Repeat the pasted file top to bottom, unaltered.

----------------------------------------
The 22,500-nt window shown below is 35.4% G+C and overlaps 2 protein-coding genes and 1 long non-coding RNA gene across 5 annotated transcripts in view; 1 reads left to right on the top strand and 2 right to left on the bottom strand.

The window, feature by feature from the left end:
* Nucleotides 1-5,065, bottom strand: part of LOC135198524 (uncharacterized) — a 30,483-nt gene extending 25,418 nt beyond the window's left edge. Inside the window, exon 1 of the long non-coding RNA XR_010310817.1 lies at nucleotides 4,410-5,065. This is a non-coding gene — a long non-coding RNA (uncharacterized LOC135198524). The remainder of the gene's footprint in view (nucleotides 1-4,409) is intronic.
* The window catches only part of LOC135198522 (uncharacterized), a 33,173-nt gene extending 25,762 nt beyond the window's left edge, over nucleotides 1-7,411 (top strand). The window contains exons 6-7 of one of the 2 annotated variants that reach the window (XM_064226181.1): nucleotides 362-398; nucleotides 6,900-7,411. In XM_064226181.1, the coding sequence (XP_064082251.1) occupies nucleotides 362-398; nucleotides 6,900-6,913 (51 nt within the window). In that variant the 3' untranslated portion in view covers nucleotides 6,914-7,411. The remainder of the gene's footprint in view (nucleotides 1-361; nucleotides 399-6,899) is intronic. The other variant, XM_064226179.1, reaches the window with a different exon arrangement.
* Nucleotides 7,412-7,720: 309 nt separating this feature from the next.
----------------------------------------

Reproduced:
The 22,500-nt window shown below is 35.4% G+C and overlaps 2 protein-coding genes and 1 long non-coding RNA gene across 5 annotated transcripts in view; 1 reads left to right on the top strand and 2 right to left on the bottom strand.

The window, feature by feature from the left end:
* Nucleotides 1-5,065, bottom strand: part of LOC135198524 (uncharacterized) — a 30,483-nt gene extending 25,418 nt beyond the window's left edge. Inside the window, exon 1 of the long non-coding RNA XR_010310817.1 lies at nucleotides 4,410-5,065. This is a non-coding gene — a long non-coding RNA (uncharacterized LOC135198524). The remainder of the gene's footprint in view (nucleotides 1-4,409) is intronic.
* The window catches only part of LOC135198522 (uncharacterized), a 33,173-nt gene extending 25,762 nt beyond the window's left edge, over nucleotides 1-7,411 (top strand). The window contains exons 6-7 of one of the 2 annotated variants that reach the window (XM_064226181.1): nucleotides 362-398; nucleotides 6,900-7,411. In XM_064226181.1, the coding sequence (XP_064082251.1) occupies nucleotides 362-398; nucleotides 6,900-6,913 (51 nt within the window). In that variant the 3' untranslated portion in view covers nucleotides 6,914-7,411. The remainder of the gene's footprint in view (nucleotides 1-361; nucleotides 399-6,899) is intronic. The other variant, XM_064226179.1, reaches the window with a different exon arrangement.
* Nucleotides 7,412-7,720: 309 nt separating this feature from the next.